How Are We Actually Supposed to Talk to Our Kids About Guns?

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According to the Centers for Disease Control (CDC) statistics, it is estimated that one-third of Americans own a gun. Secured or unsecured, legal or illegal, most likely you, a family member, a friend or your neighbor own a firearm. The data also reveals that in 2017, a total of 39,773 people died from a gun-related injury. 

In the United States, firearms are the second most common cause of death among children. Each day, 19 children are killed or receive emergency treatment for gunshot wounds. With all these alarming numbers parents and tutors should start having conversations  — whether or not they have a gun in their house — with their children about the responsibility, the danger and consequences of manipulating a firearm. 

gun education kids

Plato (the Athenian philosopher) was right when he said that ignorance is the root and stem of all evil. Kids are curious, adventurous; They like to explore, open the drawers and without education, their ignorance could be deadly.  

In 2016, a 6-year-old boy accidentally shot his 4-year-old brother while playing with his mother’s gun. During the same year a 4-year-old died in Philadelphia after she shot herself in the face with a gun she found in her home. According to Very Well Family, multiple studies concur that despite being warned to never touch a gun, kids do it regardless when they find the opportunity. But why do they do it?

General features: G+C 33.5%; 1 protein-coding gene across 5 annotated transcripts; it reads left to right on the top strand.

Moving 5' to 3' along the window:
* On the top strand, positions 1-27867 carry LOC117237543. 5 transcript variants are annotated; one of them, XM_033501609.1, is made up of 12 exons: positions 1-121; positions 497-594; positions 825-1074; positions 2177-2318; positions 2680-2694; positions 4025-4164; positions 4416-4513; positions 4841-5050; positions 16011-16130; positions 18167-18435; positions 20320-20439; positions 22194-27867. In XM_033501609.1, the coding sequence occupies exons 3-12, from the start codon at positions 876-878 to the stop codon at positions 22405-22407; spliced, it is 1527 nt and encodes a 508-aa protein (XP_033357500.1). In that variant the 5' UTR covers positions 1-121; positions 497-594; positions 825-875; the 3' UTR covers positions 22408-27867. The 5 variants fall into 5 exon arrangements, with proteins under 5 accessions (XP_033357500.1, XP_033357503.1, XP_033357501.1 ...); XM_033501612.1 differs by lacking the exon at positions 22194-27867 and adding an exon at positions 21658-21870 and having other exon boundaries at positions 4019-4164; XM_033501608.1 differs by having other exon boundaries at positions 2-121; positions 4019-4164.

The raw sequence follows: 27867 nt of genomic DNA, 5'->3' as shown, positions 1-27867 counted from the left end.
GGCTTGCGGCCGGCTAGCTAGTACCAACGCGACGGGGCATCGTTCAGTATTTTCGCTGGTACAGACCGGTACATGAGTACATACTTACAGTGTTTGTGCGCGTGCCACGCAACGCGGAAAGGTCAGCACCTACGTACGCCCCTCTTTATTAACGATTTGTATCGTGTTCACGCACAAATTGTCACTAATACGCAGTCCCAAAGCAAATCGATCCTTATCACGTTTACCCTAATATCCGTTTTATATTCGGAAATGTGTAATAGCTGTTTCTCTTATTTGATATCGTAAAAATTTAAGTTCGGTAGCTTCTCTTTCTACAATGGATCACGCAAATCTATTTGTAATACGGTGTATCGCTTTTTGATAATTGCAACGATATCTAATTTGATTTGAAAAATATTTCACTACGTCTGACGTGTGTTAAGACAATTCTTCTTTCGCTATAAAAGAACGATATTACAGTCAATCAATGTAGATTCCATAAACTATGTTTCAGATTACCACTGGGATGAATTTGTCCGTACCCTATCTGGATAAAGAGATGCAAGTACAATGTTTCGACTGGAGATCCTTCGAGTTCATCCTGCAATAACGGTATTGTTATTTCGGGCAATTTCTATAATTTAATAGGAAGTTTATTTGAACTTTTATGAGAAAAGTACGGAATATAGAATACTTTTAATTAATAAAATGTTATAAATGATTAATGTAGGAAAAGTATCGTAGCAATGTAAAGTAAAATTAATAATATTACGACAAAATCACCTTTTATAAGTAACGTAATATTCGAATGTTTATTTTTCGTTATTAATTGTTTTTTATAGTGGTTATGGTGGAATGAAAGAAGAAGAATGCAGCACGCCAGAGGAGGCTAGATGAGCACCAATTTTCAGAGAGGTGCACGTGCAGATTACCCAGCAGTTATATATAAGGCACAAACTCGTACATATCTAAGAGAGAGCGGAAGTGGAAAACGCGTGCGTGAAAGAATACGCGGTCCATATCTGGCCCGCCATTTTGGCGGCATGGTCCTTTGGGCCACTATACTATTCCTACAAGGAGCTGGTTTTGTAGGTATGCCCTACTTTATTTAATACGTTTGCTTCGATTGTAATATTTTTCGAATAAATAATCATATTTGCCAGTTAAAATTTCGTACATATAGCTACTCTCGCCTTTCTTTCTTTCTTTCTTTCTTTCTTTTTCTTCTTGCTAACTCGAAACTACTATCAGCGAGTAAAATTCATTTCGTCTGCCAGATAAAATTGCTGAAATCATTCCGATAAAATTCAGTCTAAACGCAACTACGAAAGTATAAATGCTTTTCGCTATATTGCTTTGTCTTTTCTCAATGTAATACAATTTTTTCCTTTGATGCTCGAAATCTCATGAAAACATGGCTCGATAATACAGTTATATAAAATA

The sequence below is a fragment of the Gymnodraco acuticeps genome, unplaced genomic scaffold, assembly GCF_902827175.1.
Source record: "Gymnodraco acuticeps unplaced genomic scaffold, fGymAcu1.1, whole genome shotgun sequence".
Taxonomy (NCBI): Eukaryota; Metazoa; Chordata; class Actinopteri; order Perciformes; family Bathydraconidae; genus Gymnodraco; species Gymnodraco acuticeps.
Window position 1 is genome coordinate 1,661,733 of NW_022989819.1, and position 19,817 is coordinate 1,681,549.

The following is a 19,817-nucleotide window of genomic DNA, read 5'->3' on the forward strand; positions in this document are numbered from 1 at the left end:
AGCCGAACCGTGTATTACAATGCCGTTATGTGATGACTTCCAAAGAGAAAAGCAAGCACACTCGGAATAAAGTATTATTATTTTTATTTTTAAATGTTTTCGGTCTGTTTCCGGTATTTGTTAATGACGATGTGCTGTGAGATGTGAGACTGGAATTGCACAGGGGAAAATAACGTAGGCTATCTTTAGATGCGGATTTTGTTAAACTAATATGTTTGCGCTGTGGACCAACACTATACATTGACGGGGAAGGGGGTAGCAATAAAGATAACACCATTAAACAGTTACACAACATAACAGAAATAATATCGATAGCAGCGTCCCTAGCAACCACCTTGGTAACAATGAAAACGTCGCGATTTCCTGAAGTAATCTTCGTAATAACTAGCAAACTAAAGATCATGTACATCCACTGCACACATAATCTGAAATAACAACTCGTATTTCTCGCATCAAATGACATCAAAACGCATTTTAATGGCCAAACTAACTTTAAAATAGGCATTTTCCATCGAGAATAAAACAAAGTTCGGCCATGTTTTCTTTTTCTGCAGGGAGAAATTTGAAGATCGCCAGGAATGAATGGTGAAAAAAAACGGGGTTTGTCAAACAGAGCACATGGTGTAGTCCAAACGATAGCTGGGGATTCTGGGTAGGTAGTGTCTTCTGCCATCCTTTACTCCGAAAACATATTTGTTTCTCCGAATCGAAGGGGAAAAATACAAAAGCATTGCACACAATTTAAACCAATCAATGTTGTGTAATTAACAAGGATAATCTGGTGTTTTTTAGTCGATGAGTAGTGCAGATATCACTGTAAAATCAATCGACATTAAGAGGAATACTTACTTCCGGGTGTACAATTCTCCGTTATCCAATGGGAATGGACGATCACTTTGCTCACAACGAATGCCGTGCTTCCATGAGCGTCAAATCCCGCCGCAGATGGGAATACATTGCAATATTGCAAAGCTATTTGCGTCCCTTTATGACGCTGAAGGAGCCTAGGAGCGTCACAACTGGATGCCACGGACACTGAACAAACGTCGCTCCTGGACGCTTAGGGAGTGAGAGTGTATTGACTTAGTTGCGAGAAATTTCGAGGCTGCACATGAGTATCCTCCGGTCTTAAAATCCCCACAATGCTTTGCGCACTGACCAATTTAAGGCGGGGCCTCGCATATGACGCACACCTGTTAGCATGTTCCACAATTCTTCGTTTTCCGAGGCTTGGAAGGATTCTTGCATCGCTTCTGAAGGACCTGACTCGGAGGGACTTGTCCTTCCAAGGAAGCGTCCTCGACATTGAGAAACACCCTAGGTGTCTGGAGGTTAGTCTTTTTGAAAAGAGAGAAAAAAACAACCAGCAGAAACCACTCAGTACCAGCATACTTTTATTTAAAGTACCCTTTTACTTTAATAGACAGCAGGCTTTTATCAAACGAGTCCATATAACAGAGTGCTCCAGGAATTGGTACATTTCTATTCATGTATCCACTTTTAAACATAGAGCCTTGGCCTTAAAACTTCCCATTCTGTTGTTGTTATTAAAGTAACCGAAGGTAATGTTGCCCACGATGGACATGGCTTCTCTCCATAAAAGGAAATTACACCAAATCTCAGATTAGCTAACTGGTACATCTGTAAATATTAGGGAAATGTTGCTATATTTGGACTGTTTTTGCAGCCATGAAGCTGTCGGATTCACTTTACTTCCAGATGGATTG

Guns naturally attracts kids, especially if they like to play as police officers, cowboys or they’ve seen someone shooting bubbles or water from a gun or rifle shaped toy. In fact, a 2018 research study from Emory University revealed that children rarely can tell the difference between a real gun and a toy gun. 

The findings show that “only 41 percent of children between ages 7 and 17 years old correctly identified the real gun” from the toy and “only 47 percent of gun owners stored their guns locked, unloaded, and separate from ammunition” as recommended by the American Academy of Pediatrics. Also, 53 percent of the children knew where the firearm was stored and 45 percent knew where the ammunition could be found. 

“One of the most dramatic findings was how easily caregivers and children can confuse real guns with today’s realistic-looking toy guns,” says Kiesha Fraser Doh, MD, assistant professor of pediatrics and emergency medicine physician at the Emory University School of Medicine. “Especially considering gun owners surveyed were nearly twice as likely as non-gun owners to let their children play with toy guns, safe storage of firearms in homes where children play is critical.”

Even police officers can get confused! The Washington Post reported that from 2015 to 2016, law enforcement members shot and killed 86 people when they mistook an ultra-real-looking toy weapons and non-functioning replicas for the real gun.